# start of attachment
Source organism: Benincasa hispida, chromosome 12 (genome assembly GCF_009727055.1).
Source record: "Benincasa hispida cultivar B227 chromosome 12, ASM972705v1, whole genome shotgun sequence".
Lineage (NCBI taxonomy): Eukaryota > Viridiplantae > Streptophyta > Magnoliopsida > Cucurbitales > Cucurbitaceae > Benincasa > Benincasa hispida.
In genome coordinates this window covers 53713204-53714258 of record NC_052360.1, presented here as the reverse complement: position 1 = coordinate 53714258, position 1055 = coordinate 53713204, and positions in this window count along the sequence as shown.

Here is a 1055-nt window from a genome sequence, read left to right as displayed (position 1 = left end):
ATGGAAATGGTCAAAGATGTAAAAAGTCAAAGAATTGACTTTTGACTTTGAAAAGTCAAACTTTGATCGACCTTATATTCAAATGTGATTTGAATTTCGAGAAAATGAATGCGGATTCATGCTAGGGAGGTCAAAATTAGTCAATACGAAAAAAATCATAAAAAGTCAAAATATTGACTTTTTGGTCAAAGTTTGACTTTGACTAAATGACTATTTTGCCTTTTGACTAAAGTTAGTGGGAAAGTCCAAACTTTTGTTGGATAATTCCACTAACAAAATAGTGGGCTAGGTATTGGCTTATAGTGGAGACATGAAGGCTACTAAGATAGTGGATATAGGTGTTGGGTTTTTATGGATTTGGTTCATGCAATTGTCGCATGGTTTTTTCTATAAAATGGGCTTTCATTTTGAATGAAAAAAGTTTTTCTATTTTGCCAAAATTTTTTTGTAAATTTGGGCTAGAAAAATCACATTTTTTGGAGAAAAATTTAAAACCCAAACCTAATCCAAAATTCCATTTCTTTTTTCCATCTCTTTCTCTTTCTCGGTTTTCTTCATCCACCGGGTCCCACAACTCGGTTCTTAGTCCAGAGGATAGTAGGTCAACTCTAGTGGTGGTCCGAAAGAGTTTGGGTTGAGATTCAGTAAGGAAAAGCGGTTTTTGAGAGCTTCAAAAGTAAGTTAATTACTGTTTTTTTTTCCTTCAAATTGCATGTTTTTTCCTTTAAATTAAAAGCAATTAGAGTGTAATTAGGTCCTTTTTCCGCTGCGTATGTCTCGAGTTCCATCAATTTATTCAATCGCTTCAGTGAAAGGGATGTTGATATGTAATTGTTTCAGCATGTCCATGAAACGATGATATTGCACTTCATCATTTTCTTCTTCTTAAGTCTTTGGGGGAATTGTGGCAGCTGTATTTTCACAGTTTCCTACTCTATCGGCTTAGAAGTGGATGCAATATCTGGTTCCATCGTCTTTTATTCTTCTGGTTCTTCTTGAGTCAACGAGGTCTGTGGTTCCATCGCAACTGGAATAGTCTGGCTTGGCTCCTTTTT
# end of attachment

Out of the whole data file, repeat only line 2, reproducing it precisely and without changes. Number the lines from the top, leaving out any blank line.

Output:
Source record: "Benincasa hispida cultivar B227 chromosome 12, ASM972705v1, whole genome shotgun sequence".